- You’ll contact the Department of Education’s TPD discharge servicer, Nelnet, by phone or email and request a TPD discharge application. Any required federal student loan payments will halt for 120 days to give you time to submit your application and documentation.
- Complete and submit the TPD discharge application along with documentation that demonstrates you qualify. This documentation can come from the U.S. Department of Veterans Affairs (if you serve in the military), the Social Security Administration, or a physician.
- If your documentation is from a physician (an M.D. or D.O.), your doctor will need to certify on the TPD application that you have a physical or mental disability that prevents you from "engaging in any substantial gainful activity." The disability must have lasted for at least 60 continuous months, be expected to last for at least 60 continuous months, or is expected to be fatal.
- Nelnet will review your application and documentation. While your application is under review, you won’t be required to make any payments on your federal student loans.
- If your application is approved, Nelnet will notify you that your loans have been discharged. If you made payments after getting a VA disability determination, or after Nelnet received SSA or physician documentation of your disability, those payments may be returned to you.
Keeping your discharge status is easier because of the pandemic
Prior to the pandemic, borrowers who weren’t veterans or service members would be subject to a three-year monitoring period. During that time, they were required to submit annual documentation of their employment income, and their loans could be reinstated for several reasons, including if their income exceeded limits or the SSA determined they were no longer disabled.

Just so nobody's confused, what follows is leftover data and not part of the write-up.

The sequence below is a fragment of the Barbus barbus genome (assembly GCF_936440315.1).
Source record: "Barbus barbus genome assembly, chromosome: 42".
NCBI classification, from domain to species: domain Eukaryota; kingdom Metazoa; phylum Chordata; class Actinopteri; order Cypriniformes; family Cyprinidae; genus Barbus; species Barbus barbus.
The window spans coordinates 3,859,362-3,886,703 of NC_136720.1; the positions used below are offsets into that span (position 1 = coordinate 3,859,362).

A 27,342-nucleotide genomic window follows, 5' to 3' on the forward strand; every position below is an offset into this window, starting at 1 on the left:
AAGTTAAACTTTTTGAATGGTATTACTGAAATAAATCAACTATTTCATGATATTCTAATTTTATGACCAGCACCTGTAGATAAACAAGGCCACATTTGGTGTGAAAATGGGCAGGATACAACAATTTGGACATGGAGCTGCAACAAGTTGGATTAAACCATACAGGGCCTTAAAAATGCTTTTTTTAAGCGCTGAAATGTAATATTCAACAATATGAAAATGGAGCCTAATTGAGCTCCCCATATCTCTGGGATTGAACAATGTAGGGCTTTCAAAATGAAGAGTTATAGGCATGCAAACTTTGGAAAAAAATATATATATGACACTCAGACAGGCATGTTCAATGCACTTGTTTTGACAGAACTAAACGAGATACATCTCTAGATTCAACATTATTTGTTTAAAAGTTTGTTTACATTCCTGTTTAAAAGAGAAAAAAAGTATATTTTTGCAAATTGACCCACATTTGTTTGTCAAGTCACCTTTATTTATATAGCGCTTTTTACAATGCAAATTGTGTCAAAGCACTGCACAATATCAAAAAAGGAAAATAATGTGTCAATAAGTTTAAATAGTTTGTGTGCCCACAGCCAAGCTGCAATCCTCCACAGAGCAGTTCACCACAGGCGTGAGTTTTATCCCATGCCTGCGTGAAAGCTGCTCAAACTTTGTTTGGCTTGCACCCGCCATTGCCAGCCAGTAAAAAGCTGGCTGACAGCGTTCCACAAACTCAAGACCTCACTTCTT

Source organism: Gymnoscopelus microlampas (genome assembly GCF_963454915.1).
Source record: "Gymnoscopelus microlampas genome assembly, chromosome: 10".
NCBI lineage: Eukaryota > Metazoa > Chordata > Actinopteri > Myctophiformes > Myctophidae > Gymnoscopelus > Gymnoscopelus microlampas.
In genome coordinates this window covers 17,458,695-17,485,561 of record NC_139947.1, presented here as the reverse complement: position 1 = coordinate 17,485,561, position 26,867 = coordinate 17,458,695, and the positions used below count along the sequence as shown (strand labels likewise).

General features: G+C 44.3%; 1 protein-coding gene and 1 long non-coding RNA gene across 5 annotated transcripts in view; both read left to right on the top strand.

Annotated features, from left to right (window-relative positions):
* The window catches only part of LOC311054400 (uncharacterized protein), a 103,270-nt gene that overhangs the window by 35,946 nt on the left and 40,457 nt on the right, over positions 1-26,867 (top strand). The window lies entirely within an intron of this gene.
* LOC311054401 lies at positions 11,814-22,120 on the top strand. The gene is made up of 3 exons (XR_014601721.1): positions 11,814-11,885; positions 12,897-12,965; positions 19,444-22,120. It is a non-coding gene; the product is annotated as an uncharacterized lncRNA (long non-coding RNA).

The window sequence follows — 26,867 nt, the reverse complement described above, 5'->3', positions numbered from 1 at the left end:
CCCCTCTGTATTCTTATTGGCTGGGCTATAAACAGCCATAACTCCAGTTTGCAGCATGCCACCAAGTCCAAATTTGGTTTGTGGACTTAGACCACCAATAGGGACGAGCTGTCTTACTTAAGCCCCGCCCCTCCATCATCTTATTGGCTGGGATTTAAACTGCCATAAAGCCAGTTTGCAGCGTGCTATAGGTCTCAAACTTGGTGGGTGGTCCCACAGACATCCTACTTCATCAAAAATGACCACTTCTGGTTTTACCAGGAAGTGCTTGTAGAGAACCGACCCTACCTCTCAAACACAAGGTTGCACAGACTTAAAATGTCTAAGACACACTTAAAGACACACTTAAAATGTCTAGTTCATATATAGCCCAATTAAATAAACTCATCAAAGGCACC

But because of the pandemic, the Education Department suspended the requirement for annual income certification beginning on March 29, 2021. And the department returned to discharge status any loans that it had reinstated on or after March 13, 2020, due to failure to certify annual earnings. It’s unlikely that this waiver will become permanent, but for now it’s easier to retain your discharge status.
Right now, most federal student loan payments are suspended through May 1, 2022, which could give you more time to get your TPD paperwork in order before submitting your discharge application. You can learn more about disability discharge at Studentaid.gov.
Ready to learn more? Check out these articles …
- How to pay off $100k in student loans
- How to avoid student loan forgiveness scams
- Here's who has qualified for student loan forgiveness under Biden
- A guide to student loan forgiveness programs
- What to know about student loan forgiveness for nurses
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About the author: Dan Roccato is a clinical professor of finance at University of San Diego School of Business, Credible Money Coach personal finance expert, a published author, and entrepreneur. He held leadership roles with Merrill Lynch and Morgan Stanley. He’s a noted expert in personal finance, global securities services and corporate stock options. You can find him on LinkedIn.